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FIGURE 12-3 Serum alanine aminotransferase (ALT) activity in men ingesting a control or choline-deficient diet. Serum ALT was determined by using an automated spectrophotometric assay. Data are expressed as mean activity ± standard error of the mean. *Difference from day 7 value: p < 0.05. Reprinted with permission, from Zeisel et al. (1991). Copyright 1991 by the Federation of American Societies for Experimental Biology.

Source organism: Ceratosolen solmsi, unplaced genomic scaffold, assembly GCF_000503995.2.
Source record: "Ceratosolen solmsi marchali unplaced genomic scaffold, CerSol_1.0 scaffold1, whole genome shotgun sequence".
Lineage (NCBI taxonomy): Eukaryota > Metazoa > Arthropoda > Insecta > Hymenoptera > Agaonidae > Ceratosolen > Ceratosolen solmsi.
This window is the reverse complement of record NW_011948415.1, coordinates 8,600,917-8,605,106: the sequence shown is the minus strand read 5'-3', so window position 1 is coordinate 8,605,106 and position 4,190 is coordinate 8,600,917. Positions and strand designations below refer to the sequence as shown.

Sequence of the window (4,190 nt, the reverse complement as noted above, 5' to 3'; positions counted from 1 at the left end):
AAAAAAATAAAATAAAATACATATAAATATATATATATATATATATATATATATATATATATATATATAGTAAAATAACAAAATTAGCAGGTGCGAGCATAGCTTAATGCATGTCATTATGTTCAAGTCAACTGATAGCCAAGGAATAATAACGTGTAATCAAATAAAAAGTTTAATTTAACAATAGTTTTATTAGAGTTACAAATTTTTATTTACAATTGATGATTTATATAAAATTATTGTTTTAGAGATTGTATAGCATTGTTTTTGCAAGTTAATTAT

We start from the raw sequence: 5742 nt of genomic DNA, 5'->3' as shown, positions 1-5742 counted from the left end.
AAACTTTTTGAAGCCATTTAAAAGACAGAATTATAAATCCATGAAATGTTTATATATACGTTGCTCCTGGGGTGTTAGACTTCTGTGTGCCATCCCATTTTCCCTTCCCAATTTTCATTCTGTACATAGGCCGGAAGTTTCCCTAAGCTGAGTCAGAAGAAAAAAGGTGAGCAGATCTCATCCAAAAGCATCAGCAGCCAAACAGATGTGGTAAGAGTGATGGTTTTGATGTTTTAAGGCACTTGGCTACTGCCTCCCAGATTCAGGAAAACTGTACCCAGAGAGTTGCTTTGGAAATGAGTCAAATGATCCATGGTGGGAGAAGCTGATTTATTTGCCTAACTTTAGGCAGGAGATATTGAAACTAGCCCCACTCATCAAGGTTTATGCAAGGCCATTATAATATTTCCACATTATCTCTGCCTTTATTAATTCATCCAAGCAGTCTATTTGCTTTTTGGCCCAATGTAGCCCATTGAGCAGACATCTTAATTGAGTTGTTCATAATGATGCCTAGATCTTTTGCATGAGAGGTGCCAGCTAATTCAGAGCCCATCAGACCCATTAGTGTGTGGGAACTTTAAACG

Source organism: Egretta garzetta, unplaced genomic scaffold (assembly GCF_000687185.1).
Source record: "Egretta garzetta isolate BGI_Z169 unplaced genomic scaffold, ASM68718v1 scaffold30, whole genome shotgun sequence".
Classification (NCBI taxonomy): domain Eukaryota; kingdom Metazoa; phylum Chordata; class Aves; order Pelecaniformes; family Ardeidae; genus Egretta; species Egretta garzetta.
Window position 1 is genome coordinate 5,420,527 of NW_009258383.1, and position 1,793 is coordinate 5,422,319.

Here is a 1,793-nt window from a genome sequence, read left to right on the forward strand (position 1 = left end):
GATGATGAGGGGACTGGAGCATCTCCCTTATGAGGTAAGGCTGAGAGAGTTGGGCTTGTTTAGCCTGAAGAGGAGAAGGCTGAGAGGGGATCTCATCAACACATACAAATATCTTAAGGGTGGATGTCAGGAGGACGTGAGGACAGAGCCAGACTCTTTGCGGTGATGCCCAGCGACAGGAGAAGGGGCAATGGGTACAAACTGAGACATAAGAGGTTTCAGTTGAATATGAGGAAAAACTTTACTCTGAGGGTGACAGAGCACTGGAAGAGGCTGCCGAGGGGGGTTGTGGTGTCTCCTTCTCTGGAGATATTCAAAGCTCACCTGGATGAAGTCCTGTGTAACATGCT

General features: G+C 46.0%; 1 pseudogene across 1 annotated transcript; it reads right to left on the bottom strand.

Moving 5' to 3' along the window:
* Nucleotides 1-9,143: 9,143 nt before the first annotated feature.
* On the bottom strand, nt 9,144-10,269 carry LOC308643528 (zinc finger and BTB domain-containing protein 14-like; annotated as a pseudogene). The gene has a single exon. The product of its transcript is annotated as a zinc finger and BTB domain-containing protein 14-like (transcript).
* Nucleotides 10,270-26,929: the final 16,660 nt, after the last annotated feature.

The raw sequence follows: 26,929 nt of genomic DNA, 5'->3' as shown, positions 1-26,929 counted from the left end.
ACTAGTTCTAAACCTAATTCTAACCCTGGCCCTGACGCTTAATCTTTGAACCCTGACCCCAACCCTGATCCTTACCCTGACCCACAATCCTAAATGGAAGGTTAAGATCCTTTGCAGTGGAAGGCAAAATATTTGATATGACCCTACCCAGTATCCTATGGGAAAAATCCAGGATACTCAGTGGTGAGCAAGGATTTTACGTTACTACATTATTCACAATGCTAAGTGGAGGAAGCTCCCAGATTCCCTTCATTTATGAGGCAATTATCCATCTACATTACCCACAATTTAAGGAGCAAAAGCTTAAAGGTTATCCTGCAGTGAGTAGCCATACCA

als, this is resolved when a source of dietary choline is provided (Buchman et al., 1992, 1993, 1995; Chawla et al., 1989; Shapira et al., 1986; Sheard et al., 1986). In a double-blind protocol, investigators administered lecithin (30 percent phosphatidylcholine) orally to patients receiving TPN twice daily for 6 weeks. At the end of this time, plasma choline had risen by more than 50 percent in the lecithin group whereas in the placebo group it had decreased by 25 percent. In the treated group, liver fat decreased by 30 percent (Buchman et al., 1992). In another small clinical study (Buchman et al., 1995), four patients who had low plasma concentrations of free choline after treatment with TPN (which contained no additional choline) were given 1 to 4 g/day of choline chloride for 6 weeks. During choline administration, plasma choline concentration



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